Teachers’ unions loom large when it comes to education politics and policy. Depending on how you see things, they’re either essential champions for kids and educators—or the biggest obstacle to school improvement. Well, Boston College professor and Hoover Institution scholar Mike Hartney has written a terrific book, How Policies Make Interest Groups: Governments, Unions, and American Education, which helps illuminate some of the tensions behind the headlines. He explains the odd partnership between government bodies and the unions, in an analysis that helps make sense of the debates over school closures and pandemic schooling. Anyway, I asked Mike (who I’m proud to say once interned for me ... many, many years ago) to share some thoughts. He was kind of enough to comply, and this is what he had to say.
Teachers’ unions are education’s ultimate Rorschach test: Critics see special interest groups opposing common-sense reforms, but advocates see champions of workplace democracy and the common good.
The political battle over reopening schools during the pandemic offers a compelling example. Back then, having a seat at the table literally meant that districts had to reach formal agreements (MOUs, side letters) with their employees’ unions before they could reopen for in-person learning. In contrast, private schools and public schools that could avoid this interest-group bargaining were more likely to keep their doors open. Regardless of one’s views about reopening, the preferences of school employees were clearly better represented in these policy debates than were the voices of other stakeholders like parents. The reason why is obvious: Many states require that unions be a formal partner in negotiating working conditions. Bringing them on board was thus a prerequisite for many districts to return to in-person learning.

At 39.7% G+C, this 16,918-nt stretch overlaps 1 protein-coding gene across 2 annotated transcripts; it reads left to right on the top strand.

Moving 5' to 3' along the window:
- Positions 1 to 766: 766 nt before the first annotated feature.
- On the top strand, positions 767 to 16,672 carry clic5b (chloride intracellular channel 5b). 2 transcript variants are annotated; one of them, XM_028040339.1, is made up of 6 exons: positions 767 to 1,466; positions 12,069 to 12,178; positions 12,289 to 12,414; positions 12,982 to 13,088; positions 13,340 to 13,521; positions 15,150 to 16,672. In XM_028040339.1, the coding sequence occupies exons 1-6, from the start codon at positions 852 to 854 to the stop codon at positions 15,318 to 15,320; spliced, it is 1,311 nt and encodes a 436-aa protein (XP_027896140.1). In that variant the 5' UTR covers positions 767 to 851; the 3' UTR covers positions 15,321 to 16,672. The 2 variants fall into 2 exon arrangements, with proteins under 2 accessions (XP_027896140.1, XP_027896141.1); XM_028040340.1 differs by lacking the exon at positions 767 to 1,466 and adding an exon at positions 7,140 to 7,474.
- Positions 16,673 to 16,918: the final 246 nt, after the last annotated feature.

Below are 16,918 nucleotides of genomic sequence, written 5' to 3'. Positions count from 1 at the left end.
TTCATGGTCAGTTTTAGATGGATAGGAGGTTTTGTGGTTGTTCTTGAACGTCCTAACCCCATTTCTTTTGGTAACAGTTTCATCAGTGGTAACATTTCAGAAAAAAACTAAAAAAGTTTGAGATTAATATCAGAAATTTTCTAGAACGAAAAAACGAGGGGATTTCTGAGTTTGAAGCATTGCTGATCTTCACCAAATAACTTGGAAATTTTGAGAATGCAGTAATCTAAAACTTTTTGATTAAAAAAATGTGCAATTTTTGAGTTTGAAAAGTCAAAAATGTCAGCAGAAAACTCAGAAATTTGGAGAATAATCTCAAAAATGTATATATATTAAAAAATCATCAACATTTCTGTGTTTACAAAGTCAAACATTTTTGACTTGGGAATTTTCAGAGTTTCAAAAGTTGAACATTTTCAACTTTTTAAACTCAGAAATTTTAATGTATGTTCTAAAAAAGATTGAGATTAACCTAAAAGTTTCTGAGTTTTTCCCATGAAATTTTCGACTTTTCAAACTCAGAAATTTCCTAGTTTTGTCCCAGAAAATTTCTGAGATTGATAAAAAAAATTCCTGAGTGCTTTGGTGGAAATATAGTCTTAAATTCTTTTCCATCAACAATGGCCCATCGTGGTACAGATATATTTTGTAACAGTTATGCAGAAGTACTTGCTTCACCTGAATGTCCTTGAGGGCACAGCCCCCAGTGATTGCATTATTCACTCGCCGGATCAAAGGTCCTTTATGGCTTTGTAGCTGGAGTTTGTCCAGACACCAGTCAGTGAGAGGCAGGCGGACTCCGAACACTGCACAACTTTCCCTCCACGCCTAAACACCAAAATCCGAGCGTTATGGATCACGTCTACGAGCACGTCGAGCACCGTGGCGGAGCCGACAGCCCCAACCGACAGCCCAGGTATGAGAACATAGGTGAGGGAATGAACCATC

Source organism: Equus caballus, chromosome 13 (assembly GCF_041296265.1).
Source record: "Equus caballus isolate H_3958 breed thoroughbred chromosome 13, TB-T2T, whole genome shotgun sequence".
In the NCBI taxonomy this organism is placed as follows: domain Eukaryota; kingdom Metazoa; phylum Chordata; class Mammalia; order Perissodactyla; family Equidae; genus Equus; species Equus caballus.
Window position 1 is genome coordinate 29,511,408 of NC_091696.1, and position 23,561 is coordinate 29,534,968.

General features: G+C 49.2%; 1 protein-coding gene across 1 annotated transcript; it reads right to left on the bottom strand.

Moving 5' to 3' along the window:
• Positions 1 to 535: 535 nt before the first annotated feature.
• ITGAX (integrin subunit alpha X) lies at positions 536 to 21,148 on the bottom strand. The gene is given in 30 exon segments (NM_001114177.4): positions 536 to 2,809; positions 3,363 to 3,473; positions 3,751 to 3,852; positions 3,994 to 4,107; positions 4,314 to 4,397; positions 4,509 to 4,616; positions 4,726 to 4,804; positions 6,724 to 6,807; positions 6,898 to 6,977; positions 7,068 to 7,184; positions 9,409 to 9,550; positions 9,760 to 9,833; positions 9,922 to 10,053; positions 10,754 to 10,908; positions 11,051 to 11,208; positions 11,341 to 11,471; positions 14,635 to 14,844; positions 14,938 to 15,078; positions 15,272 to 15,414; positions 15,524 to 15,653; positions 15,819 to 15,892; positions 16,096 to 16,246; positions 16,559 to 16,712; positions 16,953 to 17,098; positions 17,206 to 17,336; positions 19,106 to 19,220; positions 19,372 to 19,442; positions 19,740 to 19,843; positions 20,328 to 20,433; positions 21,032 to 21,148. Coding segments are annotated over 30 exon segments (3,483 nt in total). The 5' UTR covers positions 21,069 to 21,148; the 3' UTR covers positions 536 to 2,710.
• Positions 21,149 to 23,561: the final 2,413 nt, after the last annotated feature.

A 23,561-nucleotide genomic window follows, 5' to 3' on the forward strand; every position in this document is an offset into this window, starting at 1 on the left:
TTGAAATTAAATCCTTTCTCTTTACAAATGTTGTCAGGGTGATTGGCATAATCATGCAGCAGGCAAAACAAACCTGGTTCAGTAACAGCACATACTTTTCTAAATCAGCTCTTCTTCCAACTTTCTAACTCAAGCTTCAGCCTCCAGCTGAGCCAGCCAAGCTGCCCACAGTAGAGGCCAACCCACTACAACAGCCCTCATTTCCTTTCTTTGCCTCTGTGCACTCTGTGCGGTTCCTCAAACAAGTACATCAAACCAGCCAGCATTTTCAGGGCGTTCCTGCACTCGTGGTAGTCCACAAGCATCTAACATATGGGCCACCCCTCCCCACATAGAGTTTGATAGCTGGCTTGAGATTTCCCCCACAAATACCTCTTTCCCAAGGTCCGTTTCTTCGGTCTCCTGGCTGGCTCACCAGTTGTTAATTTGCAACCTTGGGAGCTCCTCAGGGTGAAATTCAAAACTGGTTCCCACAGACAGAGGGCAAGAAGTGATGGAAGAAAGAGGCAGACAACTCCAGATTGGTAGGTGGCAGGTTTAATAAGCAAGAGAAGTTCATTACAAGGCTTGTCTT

By putting that unique relationship at the fore of my analysis, my book is able to unpack the origins, power, and political activities of America’s teachers’ unions. Ultimately, these are issues that should concern everyone (whether they support unions or not) because teachers are primary influencers of student learning, and unions are primary influencers of education policy.
First, some history. The unions’ rise to power was not, as legend has it, a David-Goliath story of teachers conquering the education establishment through sheer grit. Instead, the state (government itself) played a rather decisive role in making powerful teachers’ unions a reality.
Prior to the 1970s, most teachers were inactive in politics. A 1956 NEA survey, for example, found that two-thirds of teachers felt they should forgo any political participation beyond voting. Even in school board elections, just 1 in 5 educators reported trying to persuade a colleague to support a particular candidate. Little wonder that political scientist Alan Rosenthal wrote in 1966: “Few observers of the educational scene thought very much of … the potency of teachers or their organizations.”